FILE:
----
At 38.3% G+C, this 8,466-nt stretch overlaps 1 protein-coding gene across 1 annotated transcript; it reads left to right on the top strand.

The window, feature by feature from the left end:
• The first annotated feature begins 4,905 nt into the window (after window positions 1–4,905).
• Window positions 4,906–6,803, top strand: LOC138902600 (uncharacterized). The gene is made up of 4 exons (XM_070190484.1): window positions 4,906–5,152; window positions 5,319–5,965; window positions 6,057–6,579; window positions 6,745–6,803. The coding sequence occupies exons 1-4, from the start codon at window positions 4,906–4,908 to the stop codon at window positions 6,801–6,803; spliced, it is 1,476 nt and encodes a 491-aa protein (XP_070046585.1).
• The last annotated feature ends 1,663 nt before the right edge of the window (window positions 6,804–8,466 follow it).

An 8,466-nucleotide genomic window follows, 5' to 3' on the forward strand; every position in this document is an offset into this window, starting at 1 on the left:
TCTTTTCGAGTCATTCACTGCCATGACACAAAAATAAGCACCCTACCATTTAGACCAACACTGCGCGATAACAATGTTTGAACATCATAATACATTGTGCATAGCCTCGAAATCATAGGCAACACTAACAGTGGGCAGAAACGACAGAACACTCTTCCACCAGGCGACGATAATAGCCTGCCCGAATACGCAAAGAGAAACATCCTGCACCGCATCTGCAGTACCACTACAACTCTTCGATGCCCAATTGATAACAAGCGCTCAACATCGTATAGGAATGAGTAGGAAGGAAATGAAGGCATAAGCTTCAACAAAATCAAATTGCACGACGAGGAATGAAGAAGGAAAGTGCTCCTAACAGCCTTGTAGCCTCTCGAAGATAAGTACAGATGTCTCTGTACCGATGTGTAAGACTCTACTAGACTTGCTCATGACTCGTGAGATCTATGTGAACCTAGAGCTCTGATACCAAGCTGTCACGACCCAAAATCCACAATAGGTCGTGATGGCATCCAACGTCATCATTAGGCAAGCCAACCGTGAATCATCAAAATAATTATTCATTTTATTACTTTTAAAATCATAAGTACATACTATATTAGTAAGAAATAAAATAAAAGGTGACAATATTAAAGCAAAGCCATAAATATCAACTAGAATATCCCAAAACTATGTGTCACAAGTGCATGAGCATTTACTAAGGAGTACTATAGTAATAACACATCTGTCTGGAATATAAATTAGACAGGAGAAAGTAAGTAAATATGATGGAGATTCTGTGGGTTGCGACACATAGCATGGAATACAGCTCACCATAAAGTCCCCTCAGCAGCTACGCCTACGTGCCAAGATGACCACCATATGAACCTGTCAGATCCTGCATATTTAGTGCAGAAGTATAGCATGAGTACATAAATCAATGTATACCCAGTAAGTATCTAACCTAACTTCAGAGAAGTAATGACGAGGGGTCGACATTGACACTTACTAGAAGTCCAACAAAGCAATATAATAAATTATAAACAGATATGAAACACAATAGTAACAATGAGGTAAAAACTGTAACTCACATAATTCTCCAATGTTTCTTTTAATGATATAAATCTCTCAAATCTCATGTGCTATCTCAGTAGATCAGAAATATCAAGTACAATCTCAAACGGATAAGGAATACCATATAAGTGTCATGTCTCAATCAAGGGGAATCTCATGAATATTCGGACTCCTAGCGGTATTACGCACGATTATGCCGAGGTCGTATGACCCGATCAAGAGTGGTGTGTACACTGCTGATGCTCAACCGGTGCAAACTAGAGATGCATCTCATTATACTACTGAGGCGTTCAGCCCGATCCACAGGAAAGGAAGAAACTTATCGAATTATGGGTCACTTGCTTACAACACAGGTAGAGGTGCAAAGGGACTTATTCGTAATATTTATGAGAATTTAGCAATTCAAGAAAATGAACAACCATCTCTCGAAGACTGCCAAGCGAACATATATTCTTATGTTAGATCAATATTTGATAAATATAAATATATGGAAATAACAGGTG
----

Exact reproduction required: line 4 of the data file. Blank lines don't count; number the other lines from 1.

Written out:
• Window positions 4,906–6,803, top strand: LOC138902600 (uncharacterized). The gene is made up of 4 exons (XM_070190484.1): window positions 4,906–5,152; window positions 5,319–5,965; window positions 6,057–6,579; window positions 6,745–6,803. The coding sequence occupies exons 1-4, from the start codon at window positions 4,906–4,908 to the stop codon at window positions 6,801–6,803; spliced, it is 1,476 nt and encodes a 491-aa protein (XP_070046585.1).